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I am using ColdFusion 8.

I am creating some code that will create a folder and insert a file. The file will be tweaked later by a human.

I create the directory like this:

<cfdirectory action="create" directory="#LOCAL.PathToCreate#">

Next, I need to create a file with the name of index.cfm. Right now, the content that needs to go into the index.cfm file is within Test-21-index.txt. I create the content like this:

<cfsavecontent variable="LOCAL.MyContent">
    <cfinclude template="Test-21-index.txt">
</cfsavecontent>
<cffile action="write" file="#NewTreatmentPath##LOCAL.NewFile#" output="#LOCAL.MyContent#" nameconflict="overwrite">

The content of Test-21-index.txt has ColdFusion code in it. The problem that I am encountering is that when I include the file Test-21-index.txt, the ColdFusion code is being run.

How do I get the code to be created as a text file that is NOT run during the creation of the file?

UPDATE ~ With so many tools available to implement my solution, I just needed the right combination. Instead of reading the file, using cfsavecontent, and then writing the file, I merely copied the file. Ugh. That was way too easy.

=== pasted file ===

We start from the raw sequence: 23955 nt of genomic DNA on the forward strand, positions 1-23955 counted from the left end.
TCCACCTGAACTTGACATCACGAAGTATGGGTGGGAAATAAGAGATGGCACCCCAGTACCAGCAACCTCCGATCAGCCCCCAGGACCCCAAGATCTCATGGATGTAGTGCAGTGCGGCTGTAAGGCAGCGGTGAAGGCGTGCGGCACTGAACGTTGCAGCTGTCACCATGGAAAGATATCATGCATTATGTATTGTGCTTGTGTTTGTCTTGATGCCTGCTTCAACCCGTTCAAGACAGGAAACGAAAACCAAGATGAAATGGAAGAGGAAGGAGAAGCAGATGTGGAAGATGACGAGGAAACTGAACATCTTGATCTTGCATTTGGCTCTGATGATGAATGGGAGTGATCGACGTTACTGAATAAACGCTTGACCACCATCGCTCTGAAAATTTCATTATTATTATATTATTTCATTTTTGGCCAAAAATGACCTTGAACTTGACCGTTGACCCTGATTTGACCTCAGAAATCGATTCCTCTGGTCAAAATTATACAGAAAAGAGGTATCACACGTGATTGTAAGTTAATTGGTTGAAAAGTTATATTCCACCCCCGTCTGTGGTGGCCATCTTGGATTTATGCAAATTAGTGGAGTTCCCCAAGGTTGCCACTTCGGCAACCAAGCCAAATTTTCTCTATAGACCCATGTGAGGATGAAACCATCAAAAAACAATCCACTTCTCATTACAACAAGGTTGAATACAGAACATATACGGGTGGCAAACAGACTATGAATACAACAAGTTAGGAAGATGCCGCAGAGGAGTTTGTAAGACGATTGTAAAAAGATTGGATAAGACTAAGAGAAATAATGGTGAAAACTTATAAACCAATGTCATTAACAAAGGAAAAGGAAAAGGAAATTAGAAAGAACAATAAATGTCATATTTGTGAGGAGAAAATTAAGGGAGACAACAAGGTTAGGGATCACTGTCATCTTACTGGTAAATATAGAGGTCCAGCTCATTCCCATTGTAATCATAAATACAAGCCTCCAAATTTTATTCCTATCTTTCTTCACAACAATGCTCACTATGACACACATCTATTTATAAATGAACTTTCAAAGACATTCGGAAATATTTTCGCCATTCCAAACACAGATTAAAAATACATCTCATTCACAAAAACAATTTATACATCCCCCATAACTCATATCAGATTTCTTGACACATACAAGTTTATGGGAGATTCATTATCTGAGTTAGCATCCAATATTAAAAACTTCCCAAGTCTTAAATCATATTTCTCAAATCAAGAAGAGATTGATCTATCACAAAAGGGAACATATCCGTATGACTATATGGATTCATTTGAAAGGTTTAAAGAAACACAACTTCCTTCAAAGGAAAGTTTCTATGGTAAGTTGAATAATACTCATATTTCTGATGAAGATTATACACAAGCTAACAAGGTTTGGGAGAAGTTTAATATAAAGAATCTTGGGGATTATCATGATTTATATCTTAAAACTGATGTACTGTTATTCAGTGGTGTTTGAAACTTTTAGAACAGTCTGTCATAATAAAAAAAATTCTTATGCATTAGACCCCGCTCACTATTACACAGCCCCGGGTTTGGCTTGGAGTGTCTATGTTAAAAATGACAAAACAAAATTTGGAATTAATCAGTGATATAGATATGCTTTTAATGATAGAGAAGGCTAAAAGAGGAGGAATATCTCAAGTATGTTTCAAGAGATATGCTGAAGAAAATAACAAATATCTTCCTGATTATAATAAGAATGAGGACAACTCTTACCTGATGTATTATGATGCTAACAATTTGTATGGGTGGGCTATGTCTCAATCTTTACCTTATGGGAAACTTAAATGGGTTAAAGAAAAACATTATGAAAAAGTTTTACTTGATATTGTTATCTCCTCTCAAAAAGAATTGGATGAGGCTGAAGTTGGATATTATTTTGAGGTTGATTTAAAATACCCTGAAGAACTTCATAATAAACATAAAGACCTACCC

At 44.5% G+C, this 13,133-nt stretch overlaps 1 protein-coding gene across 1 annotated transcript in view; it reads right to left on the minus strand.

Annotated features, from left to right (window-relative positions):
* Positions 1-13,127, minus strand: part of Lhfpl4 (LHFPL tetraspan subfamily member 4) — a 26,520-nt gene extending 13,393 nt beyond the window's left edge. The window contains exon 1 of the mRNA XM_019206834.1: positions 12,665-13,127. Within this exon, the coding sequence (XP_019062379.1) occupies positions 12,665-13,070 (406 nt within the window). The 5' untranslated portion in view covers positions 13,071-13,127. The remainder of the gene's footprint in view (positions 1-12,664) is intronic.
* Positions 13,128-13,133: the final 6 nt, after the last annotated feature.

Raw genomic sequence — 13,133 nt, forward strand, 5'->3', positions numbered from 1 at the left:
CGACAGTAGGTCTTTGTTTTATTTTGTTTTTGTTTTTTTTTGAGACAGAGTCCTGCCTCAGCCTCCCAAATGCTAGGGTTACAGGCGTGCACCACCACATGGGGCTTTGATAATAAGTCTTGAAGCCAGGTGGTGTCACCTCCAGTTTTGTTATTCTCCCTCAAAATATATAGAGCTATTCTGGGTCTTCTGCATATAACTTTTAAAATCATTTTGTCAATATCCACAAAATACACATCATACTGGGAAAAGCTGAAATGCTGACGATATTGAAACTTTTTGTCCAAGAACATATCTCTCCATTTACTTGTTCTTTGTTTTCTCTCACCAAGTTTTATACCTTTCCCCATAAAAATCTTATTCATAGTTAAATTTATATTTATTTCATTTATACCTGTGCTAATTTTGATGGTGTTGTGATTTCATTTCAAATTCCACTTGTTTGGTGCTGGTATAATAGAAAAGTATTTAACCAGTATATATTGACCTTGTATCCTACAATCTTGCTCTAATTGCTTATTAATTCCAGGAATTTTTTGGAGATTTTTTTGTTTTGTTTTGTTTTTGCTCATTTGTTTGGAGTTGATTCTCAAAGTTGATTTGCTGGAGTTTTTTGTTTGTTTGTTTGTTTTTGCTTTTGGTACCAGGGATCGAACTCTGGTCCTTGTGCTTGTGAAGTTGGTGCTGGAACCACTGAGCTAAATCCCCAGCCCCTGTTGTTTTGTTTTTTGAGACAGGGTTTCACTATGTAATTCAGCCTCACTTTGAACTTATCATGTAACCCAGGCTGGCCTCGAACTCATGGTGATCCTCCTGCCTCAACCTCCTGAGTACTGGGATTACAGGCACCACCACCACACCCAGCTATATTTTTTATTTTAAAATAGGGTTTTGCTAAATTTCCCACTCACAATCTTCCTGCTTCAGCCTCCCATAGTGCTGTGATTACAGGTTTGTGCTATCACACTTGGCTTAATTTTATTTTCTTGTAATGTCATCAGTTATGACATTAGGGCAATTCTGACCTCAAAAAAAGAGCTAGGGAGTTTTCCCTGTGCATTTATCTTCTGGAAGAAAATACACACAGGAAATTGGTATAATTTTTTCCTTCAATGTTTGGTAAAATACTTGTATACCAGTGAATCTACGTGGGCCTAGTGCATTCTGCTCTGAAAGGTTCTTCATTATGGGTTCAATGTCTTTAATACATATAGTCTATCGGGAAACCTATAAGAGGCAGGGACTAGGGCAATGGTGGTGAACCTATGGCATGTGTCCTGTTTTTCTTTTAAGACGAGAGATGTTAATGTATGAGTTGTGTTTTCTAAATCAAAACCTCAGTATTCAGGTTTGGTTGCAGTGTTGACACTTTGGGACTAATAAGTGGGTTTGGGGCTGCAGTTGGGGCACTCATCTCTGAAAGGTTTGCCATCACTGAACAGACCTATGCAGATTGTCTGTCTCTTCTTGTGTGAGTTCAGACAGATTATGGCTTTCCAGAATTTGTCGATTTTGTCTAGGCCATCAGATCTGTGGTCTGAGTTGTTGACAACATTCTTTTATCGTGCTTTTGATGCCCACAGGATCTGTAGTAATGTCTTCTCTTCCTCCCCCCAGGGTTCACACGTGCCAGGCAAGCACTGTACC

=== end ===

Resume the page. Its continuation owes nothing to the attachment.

<cffile action="copy" source="#CurrentDirectory#\#LOCAL.FileToInclude#" destination="#NewTreatmentPath#\#LOCAL.NewFile#">
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1 Answer 1

up vote 6 down vote accepted

Rather than using cfinclude, you can use cffile to read the file and then output its contents in the cfsavecontent tag:

<cffile action="read" file="test-21-index.txt" variable="fileContent" />

<cfsavecontent variable="LOCAL.MyContent">
   <cfoutput>#filecontent#</cfoutput>
</cfsavecontent>

<!--- or even <cfset LOCAL.MyContent = fileContent /> --->

<cffile action="write" file="#NewTreatmentPath##LOCAL.NewFile#" output="#LOCAL.MyContent#" nameconflict="overwrite">

Code is untested, but I think it should work. I believe you will need to work out the path to test-21-index.txt a little differently, though.

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I get it. Thanks, I'll give it a try. –  Evik James Jul 2 '12 at 17:20
2  
Why do you need the cfsavecontent when you already have #filecontent#? It's redundant. –  Nathan Strutz Jul 2 '12 at 17:26
    
@NathanStrutz You don't if that's all that needs to go into the output file. I wasn't sure if Evik's code was a simplified example (i.e. needing more stuff to go into the output file), so I left it as untouched as possible. –  Sean Walsh Jul 2 '12 at 17:31
3  
I'd also add that if all you're doing is reading the contents of the file and writing it to another file, then you could just use the "copy" action of CFFILE and bypass reading/writing the contents entirely and reduce it down to one line and save some processing time as well. –  Justin Scott Jul 2 '12 at 18:24
    
Thanks for your help. Yes, using CFFILE and copy was exactly what I needed. –  Evik James Jul 2 '12 at 18:26

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